I think "the 1%" has become a catch phrase which refers to whatever top fraction of income or wealth the speaker resents. You're right, though, that the top 1% aren't driving the destructive changes in the society. I'm not sure how much the top .01% are, either--wealth is part of what lets you influence the world, but it's not the only thing. There are people in the top 1/10000 of wealth or income who aren't all that influential or connected, and people who aren't in that income or wealth class, but are very influential and connected.

My current favorite 1%er example is Jon Corzine. If I ran a small business that stole its clients money on 1/1000 the scale of his company, I'd be spending the next decade in prison, and the cops would certainly not find the whole thing too confusing to charge anyone. Somehow, things just work differently if you're rich and connected.

Truth said...

"There are people in the top 1/10000 of wealth or income who aren't all that influential or connected..."

No, there aren't. You don't get to that level without being influential and connected.

Anonymous said...

The nanny thing again.

No one prefers a Spanish speaking peasant to an American girl. People hire the former because it's too expensive to employ the latter, and the higher quality latters can't get a good husband if they don't go to college.

Guys, it's normal to have household help, it's not some kind of horrible result of female liberation. What else are girls supposed to do in between completing high school and getting married? How are they supposed to learn how to run a house? Why do you hate your wives so much? Really, it's ok for them to hire someone so that someone else can hold the baby while they pee.

beowulf said...

Great thread, its a pity neither party is serious about eliminating the trade deficit. If they were, they'd endorse something like Warren Buffett's import certificate cap and trade market. Until one of the parties signs up for that, its just talk.

Bob Arctor said...

No, it's not remotely "normal" to have have a nanny in America; less than 0.5% of middle class Americans have one, and only 3.3% of wealthy American families have one. No one I know of who makes less than $300k a year has a nanny or wants one.

NB: The "why do you hate your wives by not hiring a nanny" line is too idiotic to be worthy of a response.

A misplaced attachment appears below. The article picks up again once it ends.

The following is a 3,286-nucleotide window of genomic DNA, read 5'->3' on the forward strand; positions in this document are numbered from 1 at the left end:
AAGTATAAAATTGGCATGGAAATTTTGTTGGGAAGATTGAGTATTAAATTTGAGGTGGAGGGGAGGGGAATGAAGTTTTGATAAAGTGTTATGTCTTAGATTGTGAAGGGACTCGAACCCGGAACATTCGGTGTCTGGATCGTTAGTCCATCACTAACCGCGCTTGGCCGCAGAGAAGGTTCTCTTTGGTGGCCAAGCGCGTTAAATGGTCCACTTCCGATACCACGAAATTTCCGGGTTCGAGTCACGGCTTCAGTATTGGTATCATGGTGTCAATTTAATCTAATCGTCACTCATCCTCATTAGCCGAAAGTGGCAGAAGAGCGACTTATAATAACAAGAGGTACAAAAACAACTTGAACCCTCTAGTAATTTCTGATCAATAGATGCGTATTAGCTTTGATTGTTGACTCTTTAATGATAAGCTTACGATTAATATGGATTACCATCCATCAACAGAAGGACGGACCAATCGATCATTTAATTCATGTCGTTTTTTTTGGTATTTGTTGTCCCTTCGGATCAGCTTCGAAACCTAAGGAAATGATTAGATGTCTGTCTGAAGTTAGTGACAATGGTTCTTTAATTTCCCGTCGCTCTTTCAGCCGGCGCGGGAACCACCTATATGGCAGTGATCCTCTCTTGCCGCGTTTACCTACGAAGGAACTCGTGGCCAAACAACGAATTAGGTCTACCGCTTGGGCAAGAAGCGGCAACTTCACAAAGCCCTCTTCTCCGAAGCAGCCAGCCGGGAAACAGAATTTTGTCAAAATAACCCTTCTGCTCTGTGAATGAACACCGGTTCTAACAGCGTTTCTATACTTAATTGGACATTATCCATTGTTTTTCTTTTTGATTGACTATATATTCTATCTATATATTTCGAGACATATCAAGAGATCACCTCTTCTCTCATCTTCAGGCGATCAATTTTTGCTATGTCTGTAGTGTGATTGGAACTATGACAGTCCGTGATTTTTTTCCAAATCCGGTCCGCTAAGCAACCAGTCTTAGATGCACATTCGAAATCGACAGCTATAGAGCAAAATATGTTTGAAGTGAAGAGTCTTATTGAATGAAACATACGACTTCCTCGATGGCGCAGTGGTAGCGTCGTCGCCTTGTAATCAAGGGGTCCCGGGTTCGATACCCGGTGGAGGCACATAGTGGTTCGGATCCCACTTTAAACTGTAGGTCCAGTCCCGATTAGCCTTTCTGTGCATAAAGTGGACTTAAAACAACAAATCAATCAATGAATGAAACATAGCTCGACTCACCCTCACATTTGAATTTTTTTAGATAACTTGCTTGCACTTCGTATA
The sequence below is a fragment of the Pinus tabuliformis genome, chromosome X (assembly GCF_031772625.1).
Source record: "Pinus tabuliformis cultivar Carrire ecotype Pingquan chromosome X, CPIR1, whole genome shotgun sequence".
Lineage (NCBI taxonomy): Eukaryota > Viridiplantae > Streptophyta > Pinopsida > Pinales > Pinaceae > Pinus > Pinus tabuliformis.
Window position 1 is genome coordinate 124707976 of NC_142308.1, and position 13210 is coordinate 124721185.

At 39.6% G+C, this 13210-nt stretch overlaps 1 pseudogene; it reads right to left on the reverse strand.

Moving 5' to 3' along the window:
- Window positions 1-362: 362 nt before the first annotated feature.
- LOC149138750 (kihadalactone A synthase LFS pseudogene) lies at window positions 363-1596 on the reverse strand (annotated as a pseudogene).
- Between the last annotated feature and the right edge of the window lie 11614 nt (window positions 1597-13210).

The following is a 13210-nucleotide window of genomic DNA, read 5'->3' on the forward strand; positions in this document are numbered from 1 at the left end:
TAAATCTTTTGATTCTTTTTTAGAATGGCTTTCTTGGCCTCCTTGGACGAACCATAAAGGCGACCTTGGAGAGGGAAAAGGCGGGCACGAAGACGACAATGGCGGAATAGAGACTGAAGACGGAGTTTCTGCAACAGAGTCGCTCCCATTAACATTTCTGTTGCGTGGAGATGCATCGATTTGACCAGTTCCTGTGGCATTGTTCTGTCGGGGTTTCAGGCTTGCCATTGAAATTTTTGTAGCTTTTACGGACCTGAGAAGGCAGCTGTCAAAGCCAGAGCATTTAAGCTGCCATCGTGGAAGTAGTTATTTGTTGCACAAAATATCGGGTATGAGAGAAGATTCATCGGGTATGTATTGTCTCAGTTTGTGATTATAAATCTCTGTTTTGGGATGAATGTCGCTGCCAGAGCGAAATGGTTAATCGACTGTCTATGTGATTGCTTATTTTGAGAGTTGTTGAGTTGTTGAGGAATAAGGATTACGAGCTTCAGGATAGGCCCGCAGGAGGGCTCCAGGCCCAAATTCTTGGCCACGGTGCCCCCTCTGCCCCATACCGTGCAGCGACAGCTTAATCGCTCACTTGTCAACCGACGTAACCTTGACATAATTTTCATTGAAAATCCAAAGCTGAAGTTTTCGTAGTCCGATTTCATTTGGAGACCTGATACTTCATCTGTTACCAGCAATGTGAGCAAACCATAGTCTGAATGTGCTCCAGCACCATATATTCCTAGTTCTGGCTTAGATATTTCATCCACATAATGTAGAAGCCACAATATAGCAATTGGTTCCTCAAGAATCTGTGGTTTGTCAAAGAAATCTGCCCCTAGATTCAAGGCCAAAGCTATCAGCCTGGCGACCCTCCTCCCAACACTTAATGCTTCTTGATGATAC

Anonymous said...

Someone is using a very narrow definition of 'nanny'. Relatively few people have full time, pension and health care paid-for nannies, certainly. But many people at all income levels have varying degrees of part-time or full-time paid childcare.

In Texas and other non-California border states, you can get an English-speaking Mexican girl to live in as a housekeeper/nanny full time for 1-2 years at 8-10$/hr before she gets married. People employing such girls are not at all making any 300k/yr. But their quality of life is significantly better.

Truth said...

BTW, the top 1% in America "only" earn about $330,000 a year.

The top .1% about $1.6m from what I've read, and the top .01% about $5.5m annually.

Anonymous said...

It started with what's called the "Greenspan Put" which then morphed into the housing boom. It was basically a giant credit bubble to distract people while TPTB harvested our collective industrial organs.

.
"The jobs did not go to Mexico or China"

Yes they did.

Alongside mass immigration into the currently relatively wealthy parts of the world, being able to offshore jobs wherever they like is what is allowing them to grind down wages in their quest to turn the entire planet into a gigantic slave plantation.

Some of those jobs will come back again - more mechanized as you say - and then be offshored again and then come back again and then offshored again as many times as it takes to complete the grinding process.

.
"The harder questions remains how does a country get back those jobs."

The only way is through Wall St. and the criminal fraud masquerading as a financial system we are currently ruled by. In particular it means somehow getting back control of how political parties are funded. Personally i don't think it can be done in time.

.
"My current favorite 1%er example is Jon Corzine. If I ran a small business that stole its clients money on 1/1000 the scale of his company, I'd be spending the next decade in prison..."

Exactly. Corzine and MF Global should be all you need to know to realize you're not living in any kind of democracy or republic and the rule of law simply does not apply to the overclass. They own the politicians and the media and they will keep going until it's just them and a 99.99% underclass or the system collapses whichever comes sooner.

Matthew said...

"The only way is through Wall St. and the criminal fraud masquerading as a financial system..."

Back in the 70s the financial sector earned about 17% of all profits. By 2001 it briefly reached 46% (when Bush slashed cap gains taxes, iirc) and was around 41% just before the market collapsed. Its sahre of the rpofits from American industry was back up to 29% as of a year ago, even though the sector accounts for only about 10% of all value-added in the US economy.

All the work done that creates real products that real people want to consume: cars, clothes, homes, electroni gadgets, food, oil, coal, you name it - the financial sector earns almost as much in profits as all of that combined.